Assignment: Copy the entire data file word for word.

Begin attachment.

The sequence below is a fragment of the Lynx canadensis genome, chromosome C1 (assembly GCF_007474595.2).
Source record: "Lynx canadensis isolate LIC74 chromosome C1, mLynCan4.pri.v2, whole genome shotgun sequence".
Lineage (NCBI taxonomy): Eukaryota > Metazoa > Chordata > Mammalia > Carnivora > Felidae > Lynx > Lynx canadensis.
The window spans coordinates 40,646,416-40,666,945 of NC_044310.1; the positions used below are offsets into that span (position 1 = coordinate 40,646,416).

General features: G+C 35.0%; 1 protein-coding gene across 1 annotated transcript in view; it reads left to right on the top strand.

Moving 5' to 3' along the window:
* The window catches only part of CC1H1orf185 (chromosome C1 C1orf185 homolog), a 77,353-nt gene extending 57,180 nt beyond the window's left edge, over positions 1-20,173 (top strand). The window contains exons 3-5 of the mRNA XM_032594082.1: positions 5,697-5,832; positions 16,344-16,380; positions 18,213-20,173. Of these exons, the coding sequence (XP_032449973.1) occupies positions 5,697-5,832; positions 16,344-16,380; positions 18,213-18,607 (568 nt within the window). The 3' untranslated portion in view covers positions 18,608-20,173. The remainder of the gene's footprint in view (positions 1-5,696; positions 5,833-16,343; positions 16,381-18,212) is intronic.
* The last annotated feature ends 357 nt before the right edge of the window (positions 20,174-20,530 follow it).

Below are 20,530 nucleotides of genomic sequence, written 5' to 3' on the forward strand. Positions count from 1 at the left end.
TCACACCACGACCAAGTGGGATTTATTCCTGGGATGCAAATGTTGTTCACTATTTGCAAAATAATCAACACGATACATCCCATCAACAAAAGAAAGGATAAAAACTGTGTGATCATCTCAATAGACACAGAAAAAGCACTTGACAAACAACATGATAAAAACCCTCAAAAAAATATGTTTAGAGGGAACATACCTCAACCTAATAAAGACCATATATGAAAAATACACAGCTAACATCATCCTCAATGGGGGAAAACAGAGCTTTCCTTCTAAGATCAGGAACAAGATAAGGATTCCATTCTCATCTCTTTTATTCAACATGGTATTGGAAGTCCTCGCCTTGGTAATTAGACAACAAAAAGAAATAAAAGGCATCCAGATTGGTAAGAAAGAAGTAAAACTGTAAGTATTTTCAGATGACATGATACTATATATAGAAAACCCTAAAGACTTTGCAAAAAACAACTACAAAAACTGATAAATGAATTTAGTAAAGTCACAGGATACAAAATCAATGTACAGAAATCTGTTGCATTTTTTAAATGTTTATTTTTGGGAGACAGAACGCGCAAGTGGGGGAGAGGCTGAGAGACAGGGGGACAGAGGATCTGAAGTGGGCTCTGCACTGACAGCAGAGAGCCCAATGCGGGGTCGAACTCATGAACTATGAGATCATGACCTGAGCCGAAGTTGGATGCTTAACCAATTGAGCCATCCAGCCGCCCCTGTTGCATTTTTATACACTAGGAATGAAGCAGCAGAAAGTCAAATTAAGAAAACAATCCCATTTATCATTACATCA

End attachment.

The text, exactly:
The sequence below is a fragment of the Lynx canadensis genome, chromosome C1 (assembly GCF_007474595.2).
Source record: "Lynx canadensis isolate LIC74 chromosome C1, mLynCan4.pri.v2, whole genome shotgun sequence".
Lineage (NCBI taxonomy): Eukaryota > Metazoa > Chordata > Mammalia > Carnivora > Felidae > Lynx > Lynx canadensis.
The window spans coordinates 40,646,416-40,666,945 of NC_044310.1; the positions used below are offsets into that span (position 1 = coordinate 40,646,416).

General features: G+C 35.0%; 1 protein-coding gene across 1 annotated transcript in view; it reads left to right on the top strand.

Moving 5' to 3' along the window:
* The window catches only part of CC1H1orf185 (chromosome C1 C1orf185 homolog), a 77,353-nt gene extending 57,180 nt beyond the window's left edge, over positions 1-20,173 (top strand). The window contains exons 3-5 of the mRNA XM_032594082.1: positions 5,697-5,832; positions 16,344-16,380; positions 18,213-20,173. Of these exons, the coding sequence (XP_032449973.1) occupies positions 5,697-5,832; positions 16,344-16,380; positions 18,213-18,607 (568 nt within the window). The 3' untranslated portion in view covers positions 18,608-20,173. The remainder of the gene's footprint in view (positions 1-5,696; positions 5,833-16,343; positions 16,381-18,212) is intronic.
* The last annotated feature ends 357 nt before the right edge of the window (positions 20,174-20,530 follow it).

Below are 20,530 nucleotides of genomic sequence, written 5' to 3' on the forward strand. Positions count from 1 at the left end.
TCACACCACGACCAAGTGGGATTTATTCCTGGGATGCAAATGTTGTTCACTATTTGCAAAATAATCAACACGATACATCCCATCAACAAAAGAAAGGATAAAAACTGTGTGATCATCTCAATAGACACAGAAAAAGCACTTGACAAACAACATGATAAAAACCCTCAAAAAAATATGTTTAGAGGGAACATACCTCAACCTAATAAAGACCATATATGAAAAATACACAGCTAACATCATCCTCAATGGGGGAAAACAGAGCTTTCCTTCTAAGATCAGGAACAAGATAAGGATTCCATTCTCATCTCTTTTATTCAACATGGTATTGGAAGTCCTCGCCTTGGTAATTAGACAACAAAAAGAAATAAAAGGCATCCAGATTGGTAAGAAAGAAGTAAAACTGTAAGTATTTTCAGATGACATGATACTATATATAGAAAACCCTAAAGACTTTGCAAAAAACAACTACAAAAACTGATAAATGAATTTAGTAAAGTCACAGGATACAAAATCAATGTACAGAAATCTGTTGCATTTTTTAAATGTTTATTTTTGGGAGACAGAACGCGCAAGTGGGGGAGAGGCTGAGAGACAGGGGGACAGAGGATCTGAAGTGGGCTCTGCACTGACAGCAGAGAGCCCAATGCGGGGTCGAACTCATGAACTATGAGATCATGACCTGAGCCGAAGTTGGATGCTTAACCAATTGAGCCATCCAGCCGCCCCTGTTGCATTTTTATACACTAGGAATGAAGCAGCAGAAAGTCAAATTAAGAAAACAATCCCATTTATCATTACATCA